Oil Painting demonstration of persimmons on a dish Part 2
In this section, I will show how to oil paint the final color layers and finishing layers of these persimmons. Hopefully, the oil painting techniques discussed will excite your enthusiasm as much as these persimmons excited my taste buds after the painting sessions ended!
Here we go!
Last time, we left you here, with the dead layer completed. One thing to notice here. No texture, only your main elements, a few details, and mostly shadow’s and modeling of the subjects.
Lets start our color layer with some contrasting blue for the background. This I feel will make the foreground persimmons want to POP off the page. A nice, but subtle artist trick for future reference! This site is full of little how to oil paint tricks and tips, so keep an eye out for them!
The blue’s are laid in very loosely with a small brush to keep control of where the color transitions take place.
Now, mixing the cad yellow light with a bit of cad medium red, we get our orange. I add also a bit of umber to darken it. Basically 2 colors!
I also go ahead and lay in some green (cad light yellow & prussian blue) with more yellow than blue for a very light green, and start on a few leaves.
Using a small filbert brush, I begin blending and then follow up with the large mop brush.
Now between these two photo’s there seems to be a great deal of difference in the painting, but really, this took only a few minutes. What has transpired is this:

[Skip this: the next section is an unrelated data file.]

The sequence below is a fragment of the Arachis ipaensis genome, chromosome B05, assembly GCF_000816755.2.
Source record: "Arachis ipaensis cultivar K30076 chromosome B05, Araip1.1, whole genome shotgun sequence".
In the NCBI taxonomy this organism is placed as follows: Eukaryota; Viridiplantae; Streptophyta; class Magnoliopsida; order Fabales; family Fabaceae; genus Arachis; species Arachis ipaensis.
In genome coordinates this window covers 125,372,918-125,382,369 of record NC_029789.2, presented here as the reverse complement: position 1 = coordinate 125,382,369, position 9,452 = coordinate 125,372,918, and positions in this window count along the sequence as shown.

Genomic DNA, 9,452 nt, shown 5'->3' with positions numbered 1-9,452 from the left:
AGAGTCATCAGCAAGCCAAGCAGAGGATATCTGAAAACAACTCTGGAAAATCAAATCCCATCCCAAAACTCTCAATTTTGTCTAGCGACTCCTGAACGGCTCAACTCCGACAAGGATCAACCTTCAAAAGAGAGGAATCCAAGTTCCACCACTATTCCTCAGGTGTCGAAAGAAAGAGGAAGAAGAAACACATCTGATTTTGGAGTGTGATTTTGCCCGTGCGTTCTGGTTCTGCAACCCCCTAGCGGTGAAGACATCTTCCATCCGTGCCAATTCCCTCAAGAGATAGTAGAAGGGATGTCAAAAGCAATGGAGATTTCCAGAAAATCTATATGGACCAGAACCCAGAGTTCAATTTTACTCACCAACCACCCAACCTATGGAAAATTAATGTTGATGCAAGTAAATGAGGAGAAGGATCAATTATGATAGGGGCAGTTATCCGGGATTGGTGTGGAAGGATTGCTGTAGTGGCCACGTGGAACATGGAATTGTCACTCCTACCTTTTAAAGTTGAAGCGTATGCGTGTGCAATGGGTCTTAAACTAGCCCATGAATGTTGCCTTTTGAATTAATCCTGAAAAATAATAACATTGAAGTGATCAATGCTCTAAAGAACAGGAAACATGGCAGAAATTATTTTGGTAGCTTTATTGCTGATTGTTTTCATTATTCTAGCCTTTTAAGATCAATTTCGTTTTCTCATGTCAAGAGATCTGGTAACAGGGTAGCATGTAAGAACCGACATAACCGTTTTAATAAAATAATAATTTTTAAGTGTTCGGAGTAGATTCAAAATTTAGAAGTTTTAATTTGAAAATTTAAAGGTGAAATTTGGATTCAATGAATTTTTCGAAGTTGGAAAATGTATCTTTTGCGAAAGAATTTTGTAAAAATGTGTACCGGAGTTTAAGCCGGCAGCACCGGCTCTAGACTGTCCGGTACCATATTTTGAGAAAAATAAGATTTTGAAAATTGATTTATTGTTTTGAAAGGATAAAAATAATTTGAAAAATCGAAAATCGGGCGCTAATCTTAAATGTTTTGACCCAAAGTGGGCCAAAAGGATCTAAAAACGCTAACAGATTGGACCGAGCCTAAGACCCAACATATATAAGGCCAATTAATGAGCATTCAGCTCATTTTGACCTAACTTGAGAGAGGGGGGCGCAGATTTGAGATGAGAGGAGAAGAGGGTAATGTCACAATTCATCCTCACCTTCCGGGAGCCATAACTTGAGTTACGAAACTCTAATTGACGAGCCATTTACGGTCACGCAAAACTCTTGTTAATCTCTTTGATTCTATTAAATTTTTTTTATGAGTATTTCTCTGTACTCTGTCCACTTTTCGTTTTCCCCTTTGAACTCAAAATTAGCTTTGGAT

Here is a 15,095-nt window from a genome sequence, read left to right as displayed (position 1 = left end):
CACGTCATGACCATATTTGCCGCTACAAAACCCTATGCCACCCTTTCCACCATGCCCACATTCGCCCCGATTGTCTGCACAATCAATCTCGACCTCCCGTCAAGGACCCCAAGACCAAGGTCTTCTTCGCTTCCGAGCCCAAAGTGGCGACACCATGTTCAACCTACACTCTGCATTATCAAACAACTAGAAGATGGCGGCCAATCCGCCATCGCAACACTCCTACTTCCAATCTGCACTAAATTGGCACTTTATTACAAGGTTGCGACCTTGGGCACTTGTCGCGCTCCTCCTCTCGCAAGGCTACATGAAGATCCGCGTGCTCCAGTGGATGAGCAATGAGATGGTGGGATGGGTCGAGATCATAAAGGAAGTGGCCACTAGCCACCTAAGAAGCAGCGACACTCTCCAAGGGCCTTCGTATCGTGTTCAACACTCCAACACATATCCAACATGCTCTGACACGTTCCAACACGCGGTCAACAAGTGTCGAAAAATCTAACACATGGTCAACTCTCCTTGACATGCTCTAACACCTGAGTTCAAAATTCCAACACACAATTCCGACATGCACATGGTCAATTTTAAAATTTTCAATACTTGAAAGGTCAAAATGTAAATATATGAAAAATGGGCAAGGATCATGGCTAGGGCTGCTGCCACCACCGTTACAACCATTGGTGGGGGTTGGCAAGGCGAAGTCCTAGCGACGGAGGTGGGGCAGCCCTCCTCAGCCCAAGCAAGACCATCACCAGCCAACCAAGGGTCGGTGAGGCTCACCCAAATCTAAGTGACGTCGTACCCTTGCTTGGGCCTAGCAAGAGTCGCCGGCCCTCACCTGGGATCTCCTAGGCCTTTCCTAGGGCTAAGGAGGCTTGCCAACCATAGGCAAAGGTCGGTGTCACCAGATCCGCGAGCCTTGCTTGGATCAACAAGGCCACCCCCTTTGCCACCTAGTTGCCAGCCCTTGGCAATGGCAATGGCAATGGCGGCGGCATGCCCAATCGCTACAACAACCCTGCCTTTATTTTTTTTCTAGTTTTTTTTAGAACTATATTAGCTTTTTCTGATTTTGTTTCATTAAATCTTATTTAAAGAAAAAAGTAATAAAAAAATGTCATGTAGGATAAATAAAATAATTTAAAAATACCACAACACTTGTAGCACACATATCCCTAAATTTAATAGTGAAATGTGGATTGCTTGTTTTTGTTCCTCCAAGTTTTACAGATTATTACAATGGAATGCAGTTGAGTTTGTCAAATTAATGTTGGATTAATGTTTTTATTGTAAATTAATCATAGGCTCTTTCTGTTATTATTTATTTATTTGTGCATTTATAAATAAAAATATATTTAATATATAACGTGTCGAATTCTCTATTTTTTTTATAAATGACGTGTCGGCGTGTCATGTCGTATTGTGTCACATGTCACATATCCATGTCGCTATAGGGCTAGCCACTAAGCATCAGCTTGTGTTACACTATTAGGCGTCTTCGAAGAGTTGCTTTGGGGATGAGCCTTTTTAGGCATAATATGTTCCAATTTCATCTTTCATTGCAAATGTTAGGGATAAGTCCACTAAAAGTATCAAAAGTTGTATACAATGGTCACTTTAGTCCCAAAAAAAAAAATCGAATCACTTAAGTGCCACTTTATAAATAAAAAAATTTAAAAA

1. Colors are laid in throughout the entire painting, blocked in. Check out the fruit on the far right.
2. I’ve come in and added just a few highlights to the fruit. This was a simple gray/blue mix that represents the frosty film that covers each fruit in just a few places.
3. I’ve also added sunlight reflections on only three fruit. This was just a matter of a few strokes of white/yellow paint that was blended on its edges.
A closer view of the focal point. The gray blue dusting, the 2 highlights were done, wet-in-wet to the orange underneath. The fruits details (like the spot) and modeling really is coming from the gray layer underneath making this appear to have so many nuances, when in fact, it is only the two oranges, some gray/blue, and highlights!
After an overnight of drying, the blue plate, details on the leaves, and the foreground fruit were more developed.
Here we see the completed painting with again more details developed in the leaf structure of the foreground fruit. An red/orange glaze was added to each fruit on the left side to deeper the color there. Additional white was added to all highlights to bump these up again and a signature.
I hope I’ve shown you how to oil paint a persimmon at this point, and also introduced you to a this wonderful flemish technique.
Our reference photo once again for comparisons. As you can see, some cropping of the original image took place, and the main difference is the addition of a blue background rather than the black.
The only other thing I would like to mention is the use of “Liquin” as a drying accelerator, which allowed me to complete this work in the 7 day time limit. Being a small painting helped in that regards too! ;)Till next time……
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- How to make the “dead layer” or Gray layer, and why.
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